When an auction is held with a professional auctioneer with lots of enthusiasm, patrons are reminded that the event is a benefit for a worthy cause. Artwork at such auctions can bring in more that the retail value. In such a case, the artist still received only 50% of the retail value—the organization receives the rest. At a great auction, everything sells at higher than retail value—after all the intention is to give money to a great cause, not just go shopping.

Example: An artist wishes to donate a painting worth $1,000 at gallery retail price. The artist sets the opening bid at $750. The auctioneer is great and the piece sells for $1,000. The artist is paid $500, which is 50% of the retail value. The organization receives the remaining $500. The artist may choose to donate all or part of their portion and receive a tax deduction.

Program or catalog

Produce a program or catalog of the presented work to be auctioned. Even an inexpensively produced piece should include: each artist’s name, contact information, other patrons and donors, and a brief outline of your organization’s mission and programs. This provides an additional benefit to your organization by giving each patron something to take home at the end of the event.

Other Fundraising Methods

There are other ways to structure an art fundraising event other than the rather generic auction. Changing the structure also offers your patrons a new experience and keeps things fresh, lively, more interesting, and more likely to attract patrons at your next fundraising event. Consider one of the following:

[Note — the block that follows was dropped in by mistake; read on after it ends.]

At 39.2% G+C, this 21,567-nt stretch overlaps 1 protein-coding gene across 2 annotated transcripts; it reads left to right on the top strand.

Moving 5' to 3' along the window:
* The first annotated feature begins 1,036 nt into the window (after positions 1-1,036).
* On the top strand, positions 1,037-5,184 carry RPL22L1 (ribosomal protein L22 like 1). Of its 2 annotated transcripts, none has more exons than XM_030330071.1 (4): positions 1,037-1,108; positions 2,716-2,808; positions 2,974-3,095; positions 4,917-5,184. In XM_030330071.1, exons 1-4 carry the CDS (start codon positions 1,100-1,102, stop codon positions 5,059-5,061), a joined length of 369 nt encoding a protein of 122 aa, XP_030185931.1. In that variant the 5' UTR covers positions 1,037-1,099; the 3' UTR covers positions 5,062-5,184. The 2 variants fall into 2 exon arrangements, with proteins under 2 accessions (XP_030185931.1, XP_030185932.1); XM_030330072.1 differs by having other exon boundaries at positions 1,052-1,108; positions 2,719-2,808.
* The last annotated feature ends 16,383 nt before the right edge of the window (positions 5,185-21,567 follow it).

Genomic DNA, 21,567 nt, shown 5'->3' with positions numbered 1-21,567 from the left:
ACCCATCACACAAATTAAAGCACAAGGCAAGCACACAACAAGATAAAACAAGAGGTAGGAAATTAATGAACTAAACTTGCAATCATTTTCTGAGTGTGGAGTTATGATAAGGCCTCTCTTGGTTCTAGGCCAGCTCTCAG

•    A sale combined with a purchase awards program.
•    A studio tour.
•    Partnering with a selected artist whose images and work represent the organization and become part of the organization’s promotional campaign. This symbiotic relationship is both creative advertising and builds quality and solid financial rewards for both parties.
•    A Paint Out.
•    Create some other type of interactive event.

It makes common sense to value your organization’s event enough to present it professionally. By doing so, you are validating all concerned.

The services of the Cultural Council of Indian River County are available in advising and assisting organizations that wish to create professional, creative events.